In a long-awaited decision released yesterday, the Supreme Court
of Canada has unanimously held that the proposed Canadian
Securities Act is unconstitutional as presently drafted,
frustrating the hopes of those (including the federal government,
the Province of Ontario, the Canadian Coalition for Good Governance
and the Ontario Teachers' Pension Plan, among other
intervenors) who had sought to replace the current system of 13
different provincial and territorial securities regulators with a
single national securities regime.
The notion of a Canadian national securities scheme has been
percolating for more than 50 years. Numerous royal commissions,
provincial panels and advisory committees have recommended the
establishment, in one form or another, of a national securities
regulator with jurisdiction over Canada's entire capital
markets industry. These efforts gained momentum over the last
decade, and in 2008 the federal government appointed an expert
panel (known as the Hockin Panel) to seek input on the development
of a model common securities act for Canada. The proposed federal
Securities Act in the form considered by the Court had its
origins in the recommendations of the Hockin Panel.
The Province of Ontario, along with a number of other securities
industry bodies, was quick to embrace the notion of a single
national securities regime, but the proposal ran into vigorous
opposition from many of the other provinces, led by Alberta and
Quebec, on constitutional grounds. To resolve this matter, the
federal government elected to refer the draft Securities
Act to the Supreme Court of Canada for an advisory opinion as
to the Act's constitutional validity.
The Parties' Positions
Canada, joined by Ontario and several intervenors, argued that
the proposed Act, viewed in its entirety, was a constitutional
exercise of Parliament's general power to regulate trade and
commerce. They acknowledged that the regulation of securities has
historically been a matter for the provinces, but contended that
the evolving character of securities markets, and the increasing
importance of (and recent experiences with) systemic risks, could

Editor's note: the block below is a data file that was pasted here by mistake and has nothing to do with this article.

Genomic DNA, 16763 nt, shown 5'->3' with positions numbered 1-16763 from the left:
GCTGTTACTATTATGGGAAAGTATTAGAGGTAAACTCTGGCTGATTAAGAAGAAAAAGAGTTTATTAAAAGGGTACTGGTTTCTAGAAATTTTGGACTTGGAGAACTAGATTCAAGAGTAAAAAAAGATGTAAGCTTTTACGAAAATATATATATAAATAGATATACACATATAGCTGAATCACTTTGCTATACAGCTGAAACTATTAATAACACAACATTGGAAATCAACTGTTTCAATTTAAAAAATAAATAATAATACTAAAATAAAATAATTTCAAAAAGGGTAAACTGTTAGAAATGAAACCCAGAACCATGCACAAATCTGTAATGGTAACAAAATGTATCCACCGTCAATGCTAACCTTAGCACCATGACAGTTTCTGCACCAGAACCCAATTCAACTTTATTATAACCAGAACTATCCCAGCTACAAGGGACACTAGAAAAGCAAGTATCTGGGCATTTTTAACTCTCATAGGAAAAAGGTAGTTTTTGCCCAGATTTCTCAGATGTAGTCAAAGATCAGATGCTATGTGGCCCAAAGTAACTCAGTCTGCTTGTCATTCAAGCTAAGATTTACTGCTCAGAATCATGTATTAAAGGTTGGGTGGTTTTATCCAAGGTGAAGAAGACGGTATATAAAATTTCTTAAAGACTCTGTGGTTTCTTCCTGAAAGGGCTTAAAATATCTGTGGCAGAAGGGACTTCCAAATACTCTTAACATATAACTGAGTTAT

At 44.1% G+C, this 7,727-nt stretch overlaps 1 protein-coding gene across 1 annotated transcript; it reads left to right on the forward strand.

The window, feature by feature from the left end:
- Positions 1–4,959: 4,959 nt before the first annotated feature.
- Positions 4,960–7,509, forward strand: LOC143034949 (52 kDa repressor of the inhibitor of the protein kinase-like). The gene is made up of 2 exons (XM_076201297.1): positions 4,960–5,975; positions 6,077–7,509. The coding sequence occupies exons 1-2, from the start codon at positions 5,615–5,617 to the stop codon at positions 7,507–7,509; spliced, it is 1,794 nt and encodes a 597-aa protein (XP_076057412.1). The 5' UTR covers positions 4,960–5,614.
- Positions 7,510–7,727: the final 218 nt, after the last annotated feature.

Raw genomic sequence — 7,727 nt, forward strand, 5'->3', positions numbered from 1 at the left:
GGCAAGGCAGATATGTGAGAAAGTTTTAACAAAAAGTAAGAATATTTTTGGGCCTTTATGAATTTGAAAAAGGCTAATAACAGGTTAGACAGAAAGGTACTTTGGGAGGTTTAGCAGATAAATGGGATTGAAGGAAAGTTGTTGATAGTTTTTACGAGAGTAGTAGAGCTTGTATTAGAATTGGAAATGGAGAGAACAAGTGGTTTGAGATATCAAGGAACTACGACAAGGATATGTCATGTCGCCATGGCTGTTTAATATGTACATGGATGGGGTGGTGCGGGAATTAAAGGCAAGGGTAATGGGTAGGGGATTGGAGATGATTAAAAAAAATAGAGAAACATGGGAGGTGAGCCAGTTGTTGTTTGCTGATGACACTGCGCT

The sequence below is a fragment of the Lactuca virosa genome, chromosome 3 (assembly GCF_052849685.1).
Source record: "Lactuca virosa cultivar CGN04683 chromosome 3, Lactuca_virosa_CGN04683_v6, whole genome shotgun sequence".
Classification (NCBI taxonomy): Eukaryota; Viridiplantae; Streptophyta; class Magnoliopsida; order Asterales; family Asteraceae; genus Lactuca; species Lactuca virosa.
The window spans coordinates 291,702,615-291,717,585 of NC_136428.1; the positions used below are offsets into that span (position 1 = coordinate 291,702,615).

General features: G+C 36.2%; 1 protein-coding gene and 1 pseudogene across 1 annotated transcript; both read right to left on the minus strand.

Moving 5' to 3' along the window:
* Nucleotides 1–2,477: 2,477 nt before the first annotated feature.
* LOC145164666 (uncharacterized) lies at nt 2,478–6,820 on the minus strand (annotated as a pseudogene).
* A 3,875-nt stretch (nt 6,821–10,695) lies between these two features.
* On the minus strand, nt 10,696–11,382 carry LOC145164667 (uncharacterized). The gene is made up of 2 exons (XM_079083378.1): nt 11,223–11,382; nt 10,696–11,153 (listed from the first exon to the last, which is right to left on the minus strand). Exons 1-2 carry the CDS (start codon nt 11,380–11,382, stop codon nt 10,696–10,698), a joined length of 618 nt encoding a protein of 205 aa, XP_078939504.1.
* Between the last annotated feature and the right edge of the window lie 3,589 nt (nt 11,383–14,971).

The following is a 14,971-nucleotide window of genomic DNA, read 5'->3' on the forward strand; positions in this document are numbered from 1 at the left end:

only be effectively dealt with at the national level and prompted
the need for all aspects of securities regulation to be brought
under federal jurisdiction. Alberta, Quebec, Manitoba and New
Brunswick, along with other intervenors, rejected the argument that
securities markets have evolved to become a matter of genuine
national concern and maintained that jurisdiction over these
matters properly belongs in provincial hands.
The Court's Decision
While the Court concluded that elements of the proposed
Securities Act related to trade and commerce in general
terms and therefore fall under federal purview (referring
specifically to those sections that deal with the management of
systemic risk and data collection on a nationwide basis), it
ultimately determined that the Act, viewed as a whole, was
principally directed at the day-to-day regulation of all aspects of
the securities industry, which is constitutionally within the
domain of the provinces. As such, the Court unanimously held that
the Securities Act as proposed is not constitutional.
The Supreme Court, in its decision, has closed the door to the
unilateral implementation of comprehensive federal securities
legislation that would exclusively occupy the field. At the same
time, though the Court was naturally carefully to focus on the
constitutional analysis and not on broader policy questions of
whether a single national securities scheme is preferable to
multiple provincial regimes, the Court has left open some
In particular, the Court made a point of recognizing that the
economic importance and pervasive character of the securities
markets may, in principle, support federal intervention in certain
targeted areas. The Court further noted that a cooperative approach
was available to Parliament and the provinces that could allow the
federal government to deal with those specific issues that
constituted genuinely national concerns. Time will tell whether the
federal government (together with the provinces in the context of
any cooperative initiative) will seek to pass through these windows
left open by the Supreme Court.
The content of this article does not constitute legal advice
and should not be relied on in that way. Specific advice should be
sought about your specific circumstances.
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The Canadian Office of the Superintendent of Financial Institutions ("OSFI") recently ruled that a bank cannot promote comprehensive credit insurance ("CCI") within its Canadian branches under the Insurance Business (Banks and Bank Holdings Companies) Regulations (the "Regulations").
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